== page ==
Illinois Attorney General Lisa Madigan warns CareerBuilder, other job-search firms about age bias
Illinois Attorney General Lisa Madigan is warning Chicago-based CareerBuilder and five other national job-search companies that some of their online search functions exclude older workers and could violate age discrimination laws.
Madigan sent letters to Indeed, Beyond.com, Ladders, Monster Worldwide and Vault as well as CareerBuilder requesting information about functions that appear to keep older people from building accurate resumes or profiles, according to a news release from her office.
For example, one site had a drop-down menu that offered 1980 as the earliest possible start date for education or previous employment. Other sites used dates ranging from 1950 to 1970 as cut-offs.
"Today's workforce includes many people working in their 70's and 80's," Madigan said in the release. "Barring older people from commonly used job-search sites because of their age is discriminatory and negatively impacts our economy."
The attorney general's Civil Rights Bureau, which enforces state and federal civil rights laws, is examining the practices. Excluding older workers could violate the Illinois Human Rights Act and the federal Age Discrimination in Employment Act.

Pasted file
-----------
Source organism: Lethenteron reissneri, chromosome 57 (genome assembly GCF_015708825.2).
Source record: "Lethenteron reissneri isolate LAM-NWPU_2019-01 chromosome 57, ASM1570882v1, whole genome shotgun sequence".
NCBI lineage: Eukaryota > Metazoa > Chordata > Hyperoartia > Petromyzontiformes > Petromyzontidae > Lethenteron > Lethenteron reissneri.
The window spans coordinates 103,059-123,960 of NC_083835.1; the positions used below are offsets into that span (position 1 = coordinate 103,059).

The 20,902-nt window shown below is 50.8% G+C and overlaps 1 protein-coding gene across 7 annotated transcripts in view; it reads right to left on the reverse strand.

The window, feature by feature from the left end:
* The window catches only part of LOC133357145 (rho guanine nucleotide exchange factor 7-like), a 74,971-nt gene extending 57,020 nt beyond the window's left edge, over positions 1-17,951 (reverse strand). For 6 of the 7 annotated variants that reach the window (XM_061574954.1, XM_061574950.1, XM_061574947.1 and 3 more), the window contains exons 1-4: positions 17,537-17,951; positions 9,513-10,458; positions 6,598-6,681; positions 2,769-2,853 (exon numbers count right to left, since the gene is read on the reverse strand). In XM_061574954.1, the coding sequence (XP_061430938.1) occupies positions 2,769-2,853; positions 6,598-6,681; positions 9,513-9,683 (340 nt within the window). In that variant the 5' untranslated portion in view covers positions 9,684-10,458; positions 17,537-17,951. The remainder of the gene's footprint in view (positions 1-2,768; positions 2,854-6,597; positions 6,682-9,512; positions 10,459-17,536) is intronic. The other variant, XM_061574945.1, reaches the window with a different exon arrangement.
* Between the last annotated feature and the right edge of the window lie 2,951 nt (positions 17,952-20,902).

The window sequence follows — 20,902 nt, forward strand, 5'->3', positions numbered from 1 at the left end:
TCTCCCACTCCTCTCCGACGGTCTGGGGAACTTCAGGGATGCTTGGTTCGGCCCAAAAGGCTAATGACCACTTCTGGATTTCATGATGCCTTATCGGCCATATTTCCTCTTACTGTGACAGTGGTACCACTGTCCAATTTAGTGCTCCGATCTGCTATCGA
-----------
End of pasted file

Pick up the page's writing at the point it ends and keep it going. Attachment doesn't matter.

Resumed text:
In an email, CareerBuilder spokeswoman Jennifer Sullivan Grasz said the company "is committed to helping workers of all ages find job opportunities, and is fixing this unfortunate oversight."
Ladders, based in New York, said Thursday that it has not yet received a letter from Madigan and that it does not participate in the alleged practices.
The online job search service, which caters to professionals, does not restrict dates on resumes people submit and, in order to combat age discrimination, does not ask users for a college graduation year, Stephanie Chan, vice president of marketing, said in an emailed statement. An optional work experience section limits experience to the past 50 years.
"We have spoken publicly about this topic and feel very passionate about combating age discrimination in the workforce," Chan said. "What we have shared with job seekers is our belief that to effectively market yourself it is best not to discuss work experience from more than 20 years ago."
Beyond, based in King of Prussia, Pa., said it will be happy to respond to Madigan once it receives the letter.
"Discrimination has no part in the hiring process and that's why we take such care to help job seekers (and hiring managers) carefully consider all information they put forth during the job search process to avoid any conscious or unconscious bias," the company said in an emailed statement.
Monster, Indeed and Vault did not immediately respond to requests for comment.